in the visually saturated world of the 21st century we are surrounded by examples of graphic design — from billboards, to television, magazines, packaging and clothing, not to mention the world wide web. Often it is virtually invisible, just part of the background ‘noise’ of daily life. But every so often a piece of design will make us sit up and take notice because it is strikingly original or effective. Or because it captures or anticipates something of the mood of the moment, reflecting the essence of the latest technology or style. ceramics by Stephen Bowers (1980s). Many illustrate how contemporary graphic design has its origins in the modernist movements of the early 20th century. Then as now, artists and designers began experimenting with moving images, sound and music and integrated illustration, typography, photography, collage and montage. Then as now, graphic design was a barometer of the available technologies and the influence these had on contemporary life. However, what distinguishes graphic design of the 21st century from its predecessors is the rapidity at which communication ideas can now be generated through pixels and digital technology. Today graphic designers, animators, art directors, illustrators and other creatives beaver away in boutique studios, designing content that is eventually applied across many media and platforms from television to portable entertainment and communication devices. Performance Space. voice’s artistic designs for the 2006 Adelaide Symphony Orchestra stand in stark contrast to qube konstrukt’s giant mechanised robots for Toyota vardis. Carefully crafted graphic design by 3 deep design, and multidisciplinary design by Frost design (including a stage set, a restaurant environment, a poster and annual report for the Sydney dance Company) will also be shown. The Telemetry Orchestra’s Suburban Harmony music video, a wondrous ’60s-inspired animation directed by Steve Scott from Pod, will be projected onto a large screen. Ongarato design’s collaged, backlit supergraphics for the Space furniture showroom and Carby Tuckwell’s unique identity program for the Japanese-inspired customised motorcycle store deus ex Machina demonstrate just how far applications of graphic design extend into the environment. This exhibition also reveals how Streetwize creates community-focused comics, Chris O’doherty (aka reg Mombassa) developed an Aussie icon, and Crumpler bags evolved a distinctive and quirky global logo out of a simple pavement stencil aimed at bike couriers. it shows how Soap Creative spent many, many hours developing a complex, multi-layered website design for the Mambo fashion label, and how Soap's Ashley ringrose and illustrator Nathan Jurevicius collaborated with Film victoria and the ABC to create a computer game called kelman to the rescue. Finally an amazing series of 23 ten-second animations based on the designs of Nathan Jurevicius for output to subways, mobile phones and digital television will shock everyone into realising just how pervasive visual communication has become. Willingly or begrudgingly each and every one of us is being dragged into a visually saturated digital age!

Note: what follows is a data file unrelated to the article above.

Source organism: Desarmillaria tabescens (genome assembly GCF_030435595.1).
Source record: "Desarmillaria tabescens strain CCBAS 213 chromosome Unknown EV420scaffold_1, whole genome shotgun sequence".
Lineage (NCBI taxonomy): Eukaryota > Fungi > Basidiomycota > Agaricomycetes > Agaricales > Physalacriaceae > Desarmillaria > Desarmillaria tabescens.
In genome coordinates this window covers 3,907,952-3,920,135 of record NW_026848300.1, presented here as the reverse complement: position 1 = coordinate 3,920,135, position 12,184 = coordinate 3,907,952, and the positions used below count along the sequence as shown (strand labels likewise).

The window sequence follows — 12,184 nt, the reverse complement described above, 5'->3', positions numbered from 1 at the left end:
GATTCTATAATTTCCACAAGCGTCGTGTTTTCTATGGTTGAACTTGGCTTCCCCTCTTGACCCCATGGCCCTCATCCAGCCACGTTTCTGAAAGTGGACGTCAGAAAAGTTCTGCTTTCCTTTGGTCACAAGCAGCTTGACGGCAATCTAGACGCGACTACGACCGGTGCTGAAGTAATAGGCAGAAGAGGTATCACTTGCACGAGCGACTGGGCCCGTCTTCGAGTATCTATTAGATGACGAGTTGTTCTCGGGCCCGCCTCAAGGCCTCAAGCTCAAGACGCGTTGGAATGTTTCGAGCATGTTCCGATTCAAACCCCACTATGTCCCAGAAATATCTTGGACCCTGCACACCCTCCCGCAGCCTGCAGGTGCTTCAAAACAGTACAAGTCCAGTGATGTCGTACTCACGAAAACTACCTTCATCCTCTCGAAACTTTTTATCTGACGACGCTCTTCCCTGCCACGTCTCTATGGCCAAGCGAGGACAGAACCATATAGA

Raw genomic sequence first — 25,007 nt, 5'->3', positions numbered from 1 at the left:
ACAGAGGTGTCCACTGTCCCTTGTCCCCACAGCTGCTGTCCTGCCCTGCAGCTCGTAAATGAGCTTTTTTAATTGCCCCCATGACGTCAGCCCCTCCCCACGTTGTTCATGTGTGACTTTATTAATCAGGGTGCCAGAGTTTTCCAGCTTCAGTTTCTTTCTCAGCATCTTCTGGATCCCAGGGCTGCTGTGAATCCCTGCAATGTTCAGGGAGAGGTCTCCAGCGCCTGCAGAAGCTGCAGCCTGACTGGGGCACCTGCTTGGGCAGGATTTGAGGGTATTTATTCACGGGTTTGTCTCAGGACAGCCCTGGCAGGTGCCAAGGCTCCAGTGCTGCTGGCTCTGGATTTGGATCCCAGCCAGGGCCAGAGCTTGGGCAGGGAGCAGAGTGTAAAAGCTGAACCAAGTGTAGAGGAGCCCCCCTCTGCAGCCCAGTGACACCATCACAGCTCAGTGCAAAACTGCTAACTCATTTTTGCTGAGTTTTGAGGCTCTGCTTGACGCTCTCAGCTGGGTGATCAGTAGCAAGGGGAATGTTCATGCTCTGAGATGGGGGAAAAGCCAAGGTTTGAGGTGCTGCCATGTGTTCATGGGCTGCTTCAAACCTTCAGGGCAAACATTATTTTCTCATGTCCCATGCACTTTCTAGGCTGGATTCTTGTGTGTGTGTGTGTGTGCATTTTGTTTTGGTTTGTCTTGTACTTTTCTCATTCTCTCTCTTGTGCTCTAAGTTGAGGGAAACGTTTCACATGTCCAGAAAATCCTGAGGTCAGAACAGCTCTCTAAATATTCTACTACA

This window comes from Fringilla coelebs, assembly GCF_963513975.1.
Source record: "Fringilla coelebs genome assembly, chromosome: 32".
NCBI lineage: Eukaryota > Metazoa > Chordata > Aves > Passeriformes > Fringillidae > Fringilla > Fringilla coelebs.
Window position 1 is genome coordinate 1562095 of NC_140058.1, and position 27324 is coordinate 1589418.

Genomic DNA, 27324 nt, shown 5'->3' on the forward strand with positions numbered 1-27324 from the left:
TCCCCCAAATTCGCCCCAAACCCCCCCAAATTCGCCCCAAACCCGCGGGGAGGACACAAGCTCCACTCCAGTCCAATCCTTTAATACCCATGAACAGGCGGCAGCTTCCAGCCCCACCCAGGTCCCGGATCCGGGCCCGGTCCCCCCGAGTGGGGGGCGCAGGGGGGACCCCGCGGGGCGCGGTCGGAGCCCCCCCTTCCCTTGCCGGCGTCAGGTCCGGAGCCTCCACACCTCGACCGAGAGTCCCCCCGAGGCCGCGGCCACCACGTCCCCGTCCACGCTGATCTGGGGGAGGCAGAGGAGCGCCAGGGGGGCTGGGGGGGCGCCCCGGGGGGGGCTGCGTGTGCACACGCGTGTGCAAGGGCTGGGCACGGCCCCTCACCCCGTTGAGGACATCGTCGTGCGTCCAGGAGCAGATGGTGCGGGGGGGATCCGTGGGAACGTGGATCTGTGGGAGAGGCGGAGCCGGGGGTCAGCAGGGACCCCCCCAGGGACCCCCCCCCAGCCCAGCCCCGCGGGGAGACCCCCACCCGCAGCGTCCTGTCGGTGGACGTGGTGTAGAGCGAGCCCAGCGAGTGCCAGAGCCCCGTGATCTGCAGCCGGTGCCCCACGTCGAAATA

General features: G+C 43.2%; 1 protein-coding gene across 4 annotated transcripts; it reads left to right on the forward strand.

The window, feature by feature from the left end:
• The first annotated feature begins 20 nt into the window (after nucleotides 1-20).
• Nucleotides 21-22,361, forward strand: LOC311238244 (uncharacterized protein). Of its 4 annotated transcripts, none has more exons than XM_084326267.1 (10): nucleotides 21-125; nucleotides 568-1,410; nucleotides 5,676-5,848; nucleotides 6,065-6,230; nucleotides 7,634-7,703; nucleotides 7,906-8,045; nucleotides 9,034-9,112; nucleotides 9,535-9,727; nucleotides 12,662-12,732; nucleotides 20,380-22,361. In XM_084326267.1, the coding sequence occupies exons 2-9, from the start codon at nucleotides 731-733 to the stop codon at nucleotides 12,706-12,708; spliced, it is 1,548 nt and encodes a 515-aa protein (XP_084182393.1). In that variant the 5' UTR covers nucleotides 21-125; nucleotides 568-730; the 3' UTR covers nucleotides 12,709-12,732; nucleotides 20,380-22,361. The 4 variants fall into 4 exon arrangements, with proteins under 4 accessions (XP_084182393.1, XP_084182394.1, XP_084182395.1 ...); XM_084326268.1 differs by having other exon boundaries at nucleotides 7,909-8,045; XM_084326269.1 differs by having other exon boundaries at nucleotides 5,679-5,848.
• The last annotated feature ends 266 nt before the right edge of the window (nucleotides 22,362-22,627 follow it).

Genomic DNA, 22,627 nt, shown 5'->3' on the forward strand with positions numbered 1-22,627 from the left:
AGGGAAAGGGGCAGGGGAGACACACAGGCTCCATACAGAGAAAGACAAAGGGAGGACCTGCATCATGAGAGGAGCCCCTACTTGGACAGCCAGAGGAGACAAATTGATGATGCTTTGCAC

in your face: contemporary graphic design opens at the Powerhouse on 5 August.